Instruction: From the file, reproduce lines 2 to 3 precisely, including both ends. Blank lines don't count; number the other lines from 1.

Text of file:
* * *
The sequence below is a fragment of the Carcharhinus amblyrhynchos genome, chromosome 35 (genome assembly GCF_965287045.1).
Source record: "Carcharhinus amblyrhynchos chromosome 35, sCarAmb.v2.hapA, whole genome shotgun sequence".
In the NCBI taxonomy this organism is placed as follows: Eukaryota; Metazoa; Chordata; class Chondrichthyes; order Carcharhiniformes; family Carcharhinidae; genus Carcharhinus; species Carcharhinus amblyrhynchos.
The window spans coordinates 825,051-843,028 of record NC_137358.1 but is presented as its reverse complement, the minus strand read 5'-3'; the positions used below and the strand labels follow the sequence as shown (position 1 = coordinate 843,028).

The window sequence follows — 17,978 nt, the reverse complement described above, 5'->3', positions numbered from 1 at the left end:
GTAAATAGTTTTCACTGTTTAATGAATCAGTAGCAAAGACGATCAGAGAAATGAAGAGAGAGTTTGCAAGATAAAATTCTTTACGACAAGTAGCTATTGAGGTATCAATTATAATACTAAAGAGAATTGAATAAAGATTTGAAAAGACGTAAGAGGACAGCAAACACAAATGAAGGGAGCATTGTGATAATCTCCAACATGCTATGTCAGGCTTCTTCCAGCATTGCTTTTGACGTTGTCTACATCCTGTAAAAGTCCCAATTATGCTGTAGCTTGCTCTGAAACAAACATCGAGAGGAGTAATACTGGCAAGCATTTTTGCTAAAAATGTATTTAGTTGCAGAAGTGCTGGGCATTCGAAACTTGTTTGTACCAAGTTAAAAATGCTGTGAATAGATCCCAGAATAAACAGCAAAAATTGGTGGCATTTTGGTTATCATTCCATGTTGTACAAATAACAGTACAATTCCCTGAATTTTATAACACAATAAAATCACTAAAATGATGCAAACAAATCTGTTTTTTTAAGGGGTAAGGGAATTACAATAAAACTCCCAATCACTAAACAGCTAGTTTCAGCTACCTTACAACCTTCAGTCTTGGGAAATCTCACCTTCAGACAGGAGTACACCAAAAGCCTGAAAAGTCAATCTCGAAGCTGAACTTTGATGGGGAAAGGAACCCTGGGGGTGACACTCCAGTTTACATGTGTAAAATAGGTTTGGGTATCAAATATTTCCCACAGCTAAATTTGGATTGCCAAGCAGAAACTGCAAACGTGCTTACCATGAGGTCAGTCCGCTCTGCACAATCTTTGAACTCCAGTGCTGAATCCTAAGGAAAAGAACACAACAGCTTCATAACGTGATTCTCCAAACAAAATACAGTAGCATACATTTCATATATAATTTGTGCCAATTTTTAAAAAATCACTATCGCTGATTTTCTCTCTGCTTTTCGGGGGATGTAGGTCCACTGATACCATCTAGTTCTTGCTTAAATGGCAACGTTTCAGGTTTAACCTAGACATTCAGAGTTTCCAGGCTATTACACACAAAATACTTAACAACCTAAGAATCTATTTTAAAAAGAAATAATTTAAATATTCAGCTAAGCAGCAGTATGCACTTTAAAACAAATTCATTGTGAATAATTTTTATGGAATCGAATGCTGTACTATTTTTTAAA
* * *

Source record: "Carcharhinus amblyrhynchos chromosome 35, sCarAmb.v2.hapA, whole genome shotgun sequence".
In the NCBI taxonomy this organism is placed as follows: Eukaryota; Metazoa; Chordata; class Chondrichthyes; order Carcharhiniformes; family Carcharhinidae; genus Carcharhinus; species Carcharhinus amblyrhynchos.